Proof positive Boxing remains one of the most popular Sports locally

If there was ever a time when we could entertain the thought of Boxing going down for the count, it is now with this horrendous pandemic. And yet, if you were to visit the pages of Facebook and see all these local USA Amateur and Professional Boxers from the 62 plus gyms in San Diego County, the 12 additional gyms in Imperial County, plus all the AIBA Amateurs and Pro Fighters from the 57 plus Baja California Gyms busy working out, you would think they were getting ready for a title fight. Even with all the current, almost insurmountable barriers, the interest in the sport has not waned. The proof is visible right there on Facebook with one boxer after another displaying their washboard like stomachs.

That news is all fine and good, but we can’t lose sight of the fact these boxers both Amateur and Pro need the various tournaments to either gain recognition, showcase their talent, sharpen their skills, so they can eventually earn a decent living. As a result of this Pandemic, it seems as those most all contests have temporarily been shelved by the Tijuana Boxing Commission and like Commissions which in due course forced nine local Boxing Promoters from Baja California and San Diego to bond together and move further south to Rosarito to have their shows. With this move,, the organization responsible for keeping track of the Boxers’ wins and losses, felt the Rosarito Boxing Commission did not do their due diligence, were not being careful enough, disagreed with their matching of opponents and decided not to post the results of the first three shows in Rosarito at Papas & Beer. This development is still being monitored.

Recognizing that the Tijuana Boxing Commission has a better rapport with, three of the venue-less Boxing Promoters left the Rosarito group and sought to schedule their next show back in Tijuana. At that point, it became a problem of which venue would be available to host their upcoming Boxing shows which now had to be patterned after the shows being staged in Las Vegas, Nevada at the MGM Grand Hotel by ESPN working with Bob Arum. These twice a week shows were following an acceptable protocol advertised as “Inside the Bubble”, a format being aired on DAZN and and going without a paid attendance. Even the show’s color commentators were not in attendance. Arrangements were made for Andre Ward and Timothy Bradley Jr. to watch on monitors, one monitor in Ward’s hotel room and the other safely at Bradley’s home.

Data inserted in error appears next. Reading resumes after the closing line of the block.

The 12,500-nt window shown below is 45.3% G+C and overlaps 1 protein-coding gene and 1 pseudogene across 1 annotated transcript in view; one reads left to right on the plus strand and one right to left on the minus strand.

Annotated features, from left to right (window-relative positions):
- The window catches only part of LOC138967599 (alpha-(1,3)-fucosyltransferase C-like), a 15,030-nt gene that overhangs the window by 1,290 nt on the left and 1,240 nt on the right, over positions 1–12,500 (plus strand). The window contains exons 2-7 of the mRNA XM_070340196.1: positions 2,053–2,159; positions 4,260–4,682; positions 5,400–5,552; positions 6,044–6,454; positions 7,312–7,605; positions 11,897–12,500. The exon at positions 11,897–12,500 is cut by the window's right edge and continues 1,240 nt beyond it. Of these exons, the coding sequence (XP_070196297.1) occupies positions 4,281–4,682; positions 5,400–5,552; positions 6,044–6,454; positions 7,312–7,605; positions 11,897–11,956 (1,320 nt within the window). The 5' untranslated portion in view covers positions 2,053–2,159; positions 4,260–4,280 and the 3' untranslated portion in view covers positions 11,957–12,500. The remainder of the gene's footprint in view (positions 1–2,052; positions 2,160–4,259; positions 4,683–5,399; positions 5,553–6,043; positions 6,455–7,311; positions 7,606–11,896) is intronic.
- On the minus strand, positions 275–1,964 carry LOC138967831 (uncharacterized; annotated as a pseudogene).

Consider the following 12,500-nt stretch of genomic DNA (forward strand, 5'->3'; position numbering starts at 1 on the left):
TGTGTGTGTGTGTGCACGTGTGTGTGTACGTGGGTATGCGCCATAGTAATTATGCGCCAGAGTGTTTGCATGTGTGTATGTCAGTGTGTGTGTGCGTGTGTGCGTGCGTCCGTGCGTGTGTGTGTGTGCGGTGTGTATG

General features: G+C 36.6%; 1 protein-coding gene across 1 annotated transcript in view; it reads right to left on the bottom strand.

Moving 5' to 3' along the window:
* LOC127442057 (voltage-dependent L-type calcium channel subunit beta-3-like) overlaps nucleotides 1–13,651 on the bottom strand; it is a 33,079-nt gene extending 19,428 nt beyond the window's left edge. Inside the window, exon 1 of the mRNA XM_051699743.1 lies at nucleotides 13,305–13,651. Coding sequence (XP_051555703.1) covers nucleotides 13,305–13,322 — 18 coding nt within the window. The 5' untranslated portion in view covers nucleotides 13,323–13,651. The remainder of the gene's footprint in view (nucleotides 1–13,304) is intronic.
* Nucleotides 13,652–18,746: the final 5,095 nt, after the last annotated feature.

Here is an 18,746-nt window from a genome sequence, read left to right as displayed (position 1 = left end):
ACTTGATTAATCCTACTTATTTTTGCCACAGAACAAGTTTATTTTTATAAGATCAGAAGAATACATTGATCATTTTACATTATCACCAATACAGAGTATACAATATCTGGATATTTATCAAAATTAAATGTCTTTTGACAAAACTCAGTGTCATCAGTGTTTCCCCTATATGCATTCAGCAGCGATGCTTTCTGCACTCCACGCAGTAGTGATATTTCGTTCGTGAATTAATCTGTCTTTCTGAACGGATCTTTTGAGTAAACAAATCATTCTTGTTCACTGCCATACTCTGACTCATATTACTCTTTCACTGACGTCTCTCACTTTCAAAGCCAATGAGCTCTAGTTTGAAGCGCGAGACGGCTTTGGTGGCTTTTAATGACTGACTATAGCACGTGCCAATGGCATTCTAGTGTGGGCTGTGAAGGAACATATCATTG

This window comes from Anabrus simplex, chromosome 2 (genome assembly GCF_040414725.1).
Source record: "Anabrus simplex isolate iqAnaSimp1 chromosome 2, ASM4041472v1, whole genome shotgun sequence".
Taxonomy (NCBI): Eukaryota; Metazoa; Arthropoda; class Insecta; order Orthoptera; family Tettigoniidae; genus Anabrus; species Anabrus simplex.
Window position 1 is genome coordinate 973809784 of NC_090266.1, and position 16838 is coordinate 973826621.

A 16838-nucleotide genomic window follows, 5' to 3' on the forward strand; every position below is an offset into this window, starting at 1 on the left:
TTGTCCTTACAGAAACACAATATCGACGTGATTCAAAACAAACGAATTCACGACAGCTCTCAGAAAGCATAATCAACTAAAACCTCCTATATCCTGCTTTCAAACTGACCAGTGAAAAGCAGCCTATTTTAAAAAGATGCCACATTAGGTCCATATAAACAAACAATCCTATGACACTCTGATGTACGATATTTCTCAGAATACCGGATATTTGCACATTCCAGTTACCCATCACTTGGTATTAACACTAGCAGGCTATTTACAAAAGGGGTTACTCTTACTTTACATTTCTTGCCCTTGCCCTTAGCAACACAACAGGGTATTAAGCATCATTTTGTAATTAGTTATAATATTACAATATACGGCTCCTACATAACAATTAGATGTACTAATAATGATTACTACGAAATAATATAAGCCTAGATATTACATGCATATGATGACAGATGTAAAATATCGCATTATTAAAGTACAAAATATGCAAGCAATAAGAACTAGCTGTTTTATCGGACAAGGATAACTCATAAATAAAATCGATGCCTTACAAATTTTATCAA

This is when, El Foro Antiguo Palacio Jai Alai on Avenida Revolucion in Tijuana came to the rescue and agreed to host the Toscano Boxing Promotions Show of September 5, 2020 featuring Ramos vs. Villalobos.

As they say timing is everything and it’s likely those involved in the Sport of Boxing respect this aphorism more than any institution. Below is a collage of photos from El Foro Antiguo Palacio Jai Alai, the venue chosen by Toscano Boxing Promotions for their next show on Saturday, September 5, 2020. It’s a venue which has also proven to be very adaptable over the past 70 plus years. Throughout the middle of the 20th Century, many sports fans throughout the West were catching on to a sport that populations today may have never even heard of. Jai alai is a sport played with an odd looking wicker basket with the competitors flinging a ball off walled in spaces at seemingly impossible speeds. For the longest time, Jai alai was all the rage and Tijuana’s El Palacio was the American Southwest’s premiere venue to watch the top players. In the plaza outside the main entrance of the arena (or “frontón” as it is called in jai alai), there’s a statue of a jai alai player leaping upwards to snag a speeding ball.

To give you a frame of reference on how long ago it was that the city of Tijuana began construction on this historic site (1947): that was the year Britain’s Princess Elizabeth married Phillip Mountbatten, the Duke of Edinburgh. It was the first year Americans could purchase the first new cars manufactured in the U. S. since the beginning of World War II.
Coincidentally, it was the year a broad spectrum antibiotic was introduced to fight the dreaded Typhus Fever, an infectious disease characterized by a purple rash, headaches, fever and delirium, and historically a cause of a high mortality rate during wars and famines. There were several forms, transmitted by vectors such as lice, ticks, mites, and rat fleas.
It was the year Jackie Robinson became the first African-American Baseball player to play in the major leagues (Brooklyn Dodgers). It was also the year of the first documented sightings of “flying saucers”, plus the now extinct Drive-in Theaters had become all the rage.

In 2002, Tijuana’s El Palacio closed its doors due to its lack of draw, plus an inability to pay for the much needed repairs to this 54-year-old facility. In 2003, investors raised the necessary funds to preserve this historic site and after completing their renovations, the building, in all its glory reopened as an Exhibition/Event/Convention Center, Concert Hall and as it now turns out, one of the latest Boxing Venues in the heart of Downtown Tijuana.

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